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VNI is a potent inhibitor of CYP51 and was recently shown to achieve a parasitological cure of mice infected with T. cruzi in both acute and chronic stages of infection. T. cruzi is the causative parasite of Chagas disease, a neglected tropical disease. The first enantioselective chemical synthesis of VNI (at a materials cost of less than $0.10/mg) is described. Furthermore, the key enantioselective step is performed at the 10 g scale.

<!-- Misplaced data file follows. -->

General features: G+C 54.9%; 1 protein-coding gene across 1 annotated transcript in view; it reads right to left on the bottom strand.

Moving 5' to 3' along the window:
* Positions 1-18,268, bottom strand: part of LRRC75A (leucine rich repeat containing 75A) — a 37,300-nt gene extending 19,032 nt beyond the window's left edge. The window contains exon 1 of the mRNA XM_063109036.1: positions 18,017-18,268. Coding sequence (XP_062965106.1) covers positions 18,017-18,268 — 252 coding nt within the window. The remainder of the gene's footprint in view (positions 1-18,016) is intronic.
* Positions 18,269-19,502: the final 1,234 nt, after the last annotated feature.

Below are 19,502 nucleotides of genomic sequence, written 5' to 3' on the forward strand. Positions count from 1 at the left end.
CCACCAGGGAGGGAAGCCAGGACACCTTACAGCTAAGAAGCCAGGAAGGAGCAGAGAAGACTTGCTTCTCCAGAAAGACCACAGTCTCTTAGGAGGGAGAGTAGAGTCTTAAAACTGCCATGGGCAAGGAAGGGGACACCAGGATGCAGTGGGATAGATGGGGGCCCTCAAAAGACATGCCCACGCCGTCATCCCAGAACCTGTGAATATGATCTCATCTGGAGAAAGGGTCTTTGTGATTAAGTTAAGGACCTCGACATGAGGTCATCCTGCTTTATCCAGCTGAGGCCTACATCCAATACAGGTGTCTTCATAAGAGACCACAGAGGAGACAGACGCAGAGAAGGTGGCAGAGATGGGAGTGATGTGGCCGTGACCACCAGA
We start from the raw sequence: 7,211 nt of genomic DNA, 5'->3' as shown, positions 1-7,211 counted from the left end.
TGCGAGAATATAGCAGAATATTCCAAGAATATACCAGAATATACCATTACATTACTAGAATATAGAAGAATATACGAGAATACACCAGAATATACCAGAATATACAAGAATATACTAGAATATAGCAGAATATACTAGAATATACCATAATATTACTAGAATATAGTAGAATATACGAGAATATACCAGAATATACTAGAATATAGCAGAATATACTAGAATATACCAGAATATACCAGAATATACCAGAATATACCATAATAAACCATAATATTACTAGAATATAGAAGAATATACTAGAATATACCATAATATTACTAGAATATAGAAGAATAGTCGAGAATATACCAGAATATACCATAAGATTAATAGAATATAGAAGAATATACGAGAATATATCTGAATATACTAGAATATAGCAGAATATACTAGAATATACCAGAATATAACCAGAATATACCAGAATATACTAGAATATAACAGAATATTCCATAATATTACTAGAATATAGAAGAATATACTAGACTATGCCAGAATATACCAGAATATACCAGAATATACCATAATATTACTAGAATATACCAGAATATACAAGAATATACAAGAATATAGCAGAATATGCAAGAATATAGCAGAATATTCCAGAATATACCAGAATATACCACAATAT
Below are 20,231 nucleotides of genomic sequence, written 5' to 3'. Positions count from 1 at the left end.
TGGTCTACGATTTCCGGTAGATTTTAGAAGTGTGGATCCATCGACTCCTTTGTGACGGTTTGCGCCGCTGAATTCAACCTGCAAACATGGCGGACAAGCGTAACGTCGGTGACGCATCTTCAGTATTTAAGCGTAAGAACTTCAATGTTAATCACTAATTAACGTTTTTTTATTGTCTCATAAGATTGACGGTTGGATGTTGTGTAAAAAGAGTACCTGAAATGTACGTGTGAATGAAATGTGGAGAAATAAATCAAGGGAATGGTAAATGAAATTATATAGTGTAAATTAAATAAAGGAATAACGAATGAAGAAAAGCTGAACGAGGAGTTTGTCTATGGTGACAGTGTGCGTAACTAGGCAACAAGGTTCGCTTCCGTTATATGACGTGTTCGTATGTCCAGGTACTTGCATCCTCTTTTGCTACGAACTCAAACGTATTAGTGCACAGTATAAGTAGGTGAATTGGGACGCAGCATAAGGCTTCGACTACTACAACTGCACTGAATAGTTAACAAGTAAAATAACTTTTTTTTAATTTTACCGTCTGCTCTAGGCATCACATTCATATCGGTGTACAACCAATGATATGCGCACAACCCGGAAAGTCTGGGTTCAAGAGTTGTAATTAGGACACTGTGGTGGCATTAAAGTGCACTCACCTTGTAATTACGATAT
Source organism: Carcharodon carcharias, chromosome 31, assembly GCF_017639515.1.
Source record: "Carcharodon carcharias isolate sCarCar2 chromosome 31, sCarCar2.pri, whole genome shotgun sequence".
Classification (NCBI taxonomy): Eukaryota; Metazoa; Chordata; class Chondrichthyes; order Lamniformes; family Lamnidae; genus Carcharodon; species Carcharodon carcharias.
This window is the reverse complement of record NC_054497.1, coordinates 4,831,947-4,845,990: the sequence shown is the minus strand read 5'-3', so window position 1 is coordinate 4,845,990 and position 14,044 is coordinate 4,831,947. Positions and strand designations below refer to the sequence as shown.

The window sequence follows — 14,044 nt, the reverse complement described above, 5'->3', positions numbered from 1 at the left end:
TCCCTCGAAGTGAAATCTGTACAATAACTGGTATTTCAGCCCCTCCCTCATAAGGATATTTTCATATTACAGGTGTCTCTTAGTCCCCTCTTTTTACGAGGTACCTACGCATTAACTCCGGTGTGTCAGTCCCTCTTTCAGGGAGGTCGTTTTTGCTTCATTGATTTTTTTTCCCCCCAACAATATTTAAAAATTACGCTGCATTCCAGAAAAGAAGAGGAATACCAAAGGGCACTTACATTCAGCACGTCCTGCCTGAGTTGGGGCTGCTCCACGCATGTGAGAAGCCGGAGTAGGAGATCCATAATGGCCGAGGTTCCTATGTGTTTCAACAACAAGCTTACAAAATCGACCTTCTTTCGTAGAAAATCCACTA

In 1995, the American Society of Tropical Medicine and Hygiene (ASTMH) adopted defined criteria for accreditation of clinical training programs in tropical diseases. The first data on the development, enrollment, and outcomes of such a program are presented. A nine-week Diploma course, the Gorgas Course in Clinical Tropical Medicine, given on-site in the tropics (Lima, Cusco, and Iquitos, Peru) has trained 157 individuals from 38 countries from 1996 through 2001. The average age of participants was 38.3 with 11.3 years since graduation. Graduates were 44.5% primary care physicians, 22.2% infectious diseases specialists, 12.7% emergency medicine specialists, 13.5% other specialists, and 7.1% nurses. Residents and fellows accounted for 32.8% and full-time academic faculty for 11.0%. Approximately half of all eligible Gorgas graduates have taken the ASTMH certification examination. In response to the enrollees' profiles and needs, adult learning theory has been extensively used in course design. Stable professional relationships between multiple educational partners are required for an endeavor of this scope.